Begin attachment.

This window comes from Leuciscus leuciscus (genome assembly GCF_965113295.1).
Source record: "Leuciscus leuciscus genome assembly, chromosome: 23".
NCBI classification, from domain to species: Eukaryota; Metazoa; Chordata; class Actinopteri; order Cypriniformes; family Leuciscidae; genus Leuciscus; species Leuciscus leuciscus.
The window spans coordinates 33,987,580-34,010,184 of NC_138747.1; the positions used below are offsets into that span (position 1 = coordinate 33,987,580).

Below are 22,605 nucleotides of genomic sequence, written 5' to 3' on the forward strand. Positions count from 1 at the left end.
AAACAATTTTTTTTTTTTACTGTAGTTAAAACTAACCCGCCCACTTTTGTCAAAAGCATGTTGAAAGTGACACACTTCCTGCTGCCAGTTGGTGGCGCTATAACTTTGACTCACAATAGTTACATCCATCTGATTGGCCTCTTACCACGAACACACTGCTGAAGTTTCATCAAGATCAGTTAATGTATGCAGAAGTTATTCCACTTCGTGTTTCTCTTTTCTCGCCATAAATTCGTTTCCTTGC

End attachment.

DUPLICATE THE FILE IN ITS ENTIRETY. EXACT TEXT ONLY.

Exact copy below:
This window comes from Leuciscus leuciscus (genome assembly GCF_965113295.1).
Source record: "Leuciscus leuciscus genome assembly, chromosome: 23".
NCBI classification, from domain to species: Eukaryota; Metazoa; Chordata; class Actinopteri; order Cypriniformes; family Leuciscidae; genus Leuciscus; species Leuciscus leuciscus.
The window spans coordinates 33,987,580-34,010,184 of NC_138747.1; the positions used below are offsets into that span (position 1 = coordinate 33,987,580).

Below are 22,605 nucleotides of genomic sequence, written 5' to 3' on the forward strand. Positions count from 1 at the left end.
AAACAATTTTTTTTTTTTACTGTAGTTAAAACTAACCCGCCCACTTTTGTCAAAAGCATGTTGAAAGTGACACACTTCCTGCTGCCAGTTGGTGGCGCTATAACTTTGACTCACAATAGTTACATCCATCTGATTGGCCTCTTACCACGAACACACTGCTGAAGTTTCATCAAGATCAGTTAATGTATGCAGAAGTTATTCCACTTCGTGTTTCTCTTTTCTCGCCATAAATTCGTTTCCTTGC